The Master Builder

Ralph Fiennes’s brilliance dominates this enthralling adaptation of Ibsen’s The Master at The Old Vic, writes Laurence Green.

Ralph Fiennes stars in The Master Builder

It is a pleasure to see one of the finest actors of his generation, Ralph Fiennes, giving one of his greatest performances as the title character in Matthew Warchus's superb new production of Ibsen's 1892 classic The Master Builder (Old Vic), adapted for the stage by David Hare.

The master builder, Halvard Solness, has a fear of falling. A self-made man without professional qualifications, he has achieved domination in the town, but is increasingly frightened of being displaced by the young. One day, a young woman, Hilde Wangel, marches into his office, claiming to have known him ten years previously and telling him of a promise he made to her when she was 13.

This is a play about the conflict between duty, and desire, reason and imagination and the invasion of the daily world by demonic troll-like forces. At its most basic level it reflects Ibsen's own life, his troubled marriage and his infatuation with a young woman, Emily Bardach, whom he met in the Tyrol in 1889.

Matthew Warchus's beautifully controlled and intelligent production is all shifting nuance and finely calibrated detail. David Hare has stayed true to Ibsen's structure and sharpened the text without in any way subverting it, skilfully mixing realism and myth, and making the play seem alive and fresh as if the dialogue had been written by a modern playwright. Rob Howell's set, with its tilted disc and tangled branches, manages to evoke the torture in Solness's mind. There is also an imaginative use of sound, so that when the action refers to past disasters, we hear the echo of crying children and the blazing fire that threatened them.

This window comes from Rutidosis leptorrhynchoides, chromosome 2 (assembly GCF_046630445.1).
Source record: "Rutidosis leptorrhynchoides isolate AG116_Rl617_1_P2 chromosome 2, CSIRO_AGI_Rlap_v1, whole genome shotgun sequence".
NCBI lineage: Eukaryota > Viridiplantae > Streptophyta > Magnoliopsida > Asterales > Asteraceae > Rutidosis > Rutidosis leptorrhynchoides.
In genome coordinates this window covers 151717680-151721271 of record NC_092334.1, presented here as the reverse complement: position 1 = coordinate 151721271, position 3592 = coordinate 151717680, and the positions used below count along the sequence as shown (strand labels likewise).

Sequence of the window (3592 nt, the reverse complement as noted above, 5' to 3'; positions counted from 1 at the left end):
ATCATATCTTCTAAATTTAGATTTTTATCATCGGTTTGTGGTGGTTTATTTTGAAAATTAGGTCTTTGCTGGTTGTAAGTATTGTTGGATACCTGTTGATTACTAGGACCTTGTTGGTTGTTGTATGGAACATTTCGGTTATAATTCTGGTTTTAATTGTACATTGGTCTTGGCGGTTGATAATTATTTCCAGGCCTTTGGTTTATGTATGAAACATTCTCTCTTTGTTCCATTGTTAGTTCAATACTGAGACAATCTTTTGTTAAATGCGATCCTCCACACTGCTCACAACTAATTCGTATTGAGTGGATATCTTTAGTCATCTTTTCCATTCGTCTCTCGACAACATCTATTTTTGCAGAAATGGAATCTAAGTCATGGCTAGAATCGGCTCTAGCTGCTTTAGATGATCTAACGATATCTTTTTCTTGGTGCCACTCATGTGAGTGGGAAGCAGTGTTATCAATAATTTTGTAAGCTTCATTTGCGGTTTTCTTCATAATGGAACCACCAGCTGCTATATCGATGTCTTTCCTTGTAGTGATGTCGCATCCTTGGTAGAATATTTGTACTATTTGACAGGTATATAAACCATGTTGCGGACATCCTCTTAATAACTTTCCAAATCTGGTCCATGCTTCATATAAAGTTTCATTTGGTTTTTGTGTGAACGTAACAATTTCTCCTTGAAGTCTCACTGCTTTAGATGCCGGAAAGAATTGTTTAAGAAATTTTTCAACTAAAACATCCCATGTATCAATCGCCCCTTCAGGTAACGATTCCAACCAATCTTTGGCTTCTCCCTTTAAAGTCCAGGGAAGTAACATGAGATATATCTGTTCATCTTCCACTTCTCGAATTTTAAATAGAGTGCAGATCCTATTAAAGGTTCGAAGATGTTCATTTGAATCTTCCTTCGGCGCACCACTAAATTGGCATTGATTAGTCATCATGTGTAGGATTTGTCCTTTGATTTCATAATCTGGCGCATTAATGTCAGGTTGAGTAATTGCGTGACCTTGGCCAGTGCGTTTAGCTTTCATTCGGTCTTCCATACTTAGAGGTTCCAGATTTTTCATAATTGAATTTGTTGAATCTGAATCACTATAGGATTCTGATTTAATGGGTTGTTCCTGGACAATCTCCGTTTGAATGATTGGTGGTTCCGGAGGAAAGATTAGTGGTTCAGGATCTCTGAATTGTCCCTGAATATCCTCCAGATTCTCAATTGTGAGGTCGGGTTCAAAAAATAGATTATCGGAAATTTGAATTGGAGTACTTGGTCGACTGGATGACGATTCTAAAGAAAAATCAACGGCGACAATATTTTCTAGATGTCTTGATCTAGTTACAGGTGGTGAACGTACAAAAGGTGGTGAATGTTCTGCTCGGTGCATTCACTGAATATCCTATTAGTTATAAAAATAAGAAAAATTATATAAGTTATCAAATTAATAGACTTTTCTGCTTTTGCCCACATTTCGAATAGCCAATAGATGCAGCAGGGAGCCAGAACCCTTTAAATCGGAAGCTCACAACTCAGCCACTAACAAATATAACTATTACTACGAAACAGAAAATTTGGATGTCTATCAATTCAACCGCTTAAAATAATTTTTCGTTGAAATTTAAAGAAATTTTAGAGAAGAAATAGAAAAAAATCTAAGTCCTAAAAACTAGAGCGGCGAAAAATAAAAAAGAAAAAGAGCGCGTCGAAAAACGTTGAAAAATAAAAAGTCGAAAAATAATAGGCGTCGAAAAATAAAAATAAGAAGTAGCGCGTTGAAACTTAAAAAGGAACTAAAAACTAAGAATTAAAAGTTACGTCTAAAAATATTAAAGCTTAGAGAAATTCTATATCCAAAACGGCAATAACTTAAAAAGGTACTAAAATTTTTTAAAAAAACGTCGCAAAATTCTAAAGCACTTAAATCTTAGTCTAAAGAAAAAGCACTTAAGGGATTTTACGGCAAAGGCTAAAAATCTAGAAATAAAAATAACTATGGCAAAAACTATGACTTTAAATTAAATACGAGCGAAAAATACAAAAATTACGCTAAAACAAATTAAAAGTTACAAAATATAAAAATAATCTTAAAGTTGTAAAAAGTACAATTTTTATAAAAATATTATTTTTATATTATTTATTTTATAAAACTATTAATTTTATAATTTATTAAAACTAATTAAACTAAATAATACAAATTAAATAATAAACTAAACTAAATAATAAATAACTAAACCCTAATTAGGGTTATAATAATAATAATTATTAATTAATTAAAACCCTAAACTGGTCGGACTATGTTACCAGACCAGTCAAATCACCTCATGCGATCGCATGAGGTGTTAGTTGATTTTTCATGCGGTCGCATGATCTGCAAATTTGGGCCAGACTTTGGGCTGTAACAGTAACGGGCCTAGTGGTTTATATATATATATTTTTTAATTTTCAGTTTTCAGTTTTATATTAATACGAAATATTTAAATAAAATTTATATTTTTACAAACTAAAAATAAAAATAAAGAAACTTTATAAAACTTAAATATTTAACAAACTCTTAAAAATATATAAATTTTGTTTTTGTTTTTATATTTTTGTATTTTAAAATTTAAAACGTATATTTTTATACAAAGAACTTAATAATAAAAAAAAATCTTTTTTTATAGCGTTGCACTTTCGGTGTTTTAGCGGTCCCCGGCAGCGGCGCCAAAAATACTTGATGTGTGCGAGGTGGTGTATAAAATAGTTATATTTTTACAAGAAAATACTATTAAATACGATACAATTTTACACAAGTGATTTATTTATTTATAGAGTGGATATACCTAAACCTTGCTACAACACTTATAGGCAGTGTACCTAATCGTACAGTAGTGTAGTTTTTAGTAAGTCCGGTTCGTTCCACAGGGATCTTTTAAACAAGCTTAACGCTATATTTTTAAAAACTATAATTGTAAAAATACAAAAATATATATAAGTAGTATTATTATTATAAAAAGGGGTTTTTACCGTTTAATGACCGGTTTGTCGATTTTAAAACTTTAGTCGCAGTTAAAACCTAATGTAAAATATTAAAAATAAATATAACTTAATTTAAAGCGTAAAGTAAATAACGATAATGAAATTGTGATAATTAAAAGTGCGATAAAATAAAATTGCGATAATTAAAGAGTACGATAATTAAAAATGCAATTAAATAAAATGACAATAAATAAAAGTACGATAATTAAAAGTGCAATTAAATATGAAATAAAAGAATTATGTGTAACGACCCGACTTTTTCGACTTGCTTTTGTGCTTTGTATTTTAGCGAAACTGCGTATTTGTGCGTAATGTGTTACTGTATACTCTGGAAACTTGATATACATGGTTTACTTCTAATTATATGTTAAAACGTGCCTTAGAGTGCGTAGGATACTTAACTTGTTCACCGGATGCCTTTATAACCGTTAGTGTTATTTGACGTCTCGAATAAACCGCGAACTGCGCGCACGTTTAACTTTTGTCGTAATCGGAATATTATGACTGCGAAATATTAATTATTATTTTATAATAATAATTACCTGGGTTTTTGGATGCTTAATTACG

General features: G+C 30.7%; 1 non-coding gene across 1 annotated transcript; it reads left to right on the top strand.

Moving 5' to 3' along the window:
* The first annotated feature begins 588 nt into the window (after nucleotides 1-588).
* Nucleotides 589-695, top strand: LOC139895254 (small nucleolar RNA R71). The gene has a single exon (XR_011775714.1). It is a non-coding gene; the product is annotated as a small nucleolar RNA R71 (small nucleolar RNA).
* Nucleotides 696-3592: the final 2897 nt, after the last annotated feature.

But it is Ralph Fiennes who dominates the evening. In the early scenes, he presents us with a Solness who is brusque, harsh and with a capacity for casual cruelty; treating his employees – a broken rival builder, Khut Brovik and his son Ragnar, with bluff contempt, while lazily exercising his powers of sexual frustration on Raynar's fiancee, Laja. It is a measure of Fiennes's brilliance as an actor that his transformation is so believable. He is relaxed, his face lights up, his speech becomes rapid and eager and he is ready to revive his lost sense of artistic dating, thereby setting in motion the steps that lead to his ultimate downfall.

Rising young Australian actress Sarah Snook plays Hilde Wangel with the right combination of fervour, determination and tempestuousness. She represents everything that's been missing from Solness's marriage, bringing an injection of youth and a youthful creative force into his life. Linda Emond lends the duty driven Mrs Solness an immoveable secret sorrow, while Martin Hutson plays Solness's exploited assistant Ragnar, as a man seething with rancour and a hunger for revenge. Charlie Cameron as his tremulous fiancee Kaja and James Laurenson as his Father Knut also impress.

It may be early in the year but this enthralling production goes straight on my ten of the best for 2016.


The Master Builder

Plays at the Old Vic until Saturday 19 March 2016

Box office: 0844 871 7628

Last modified: April 7, 2021

Written by 4:16 pm Theatre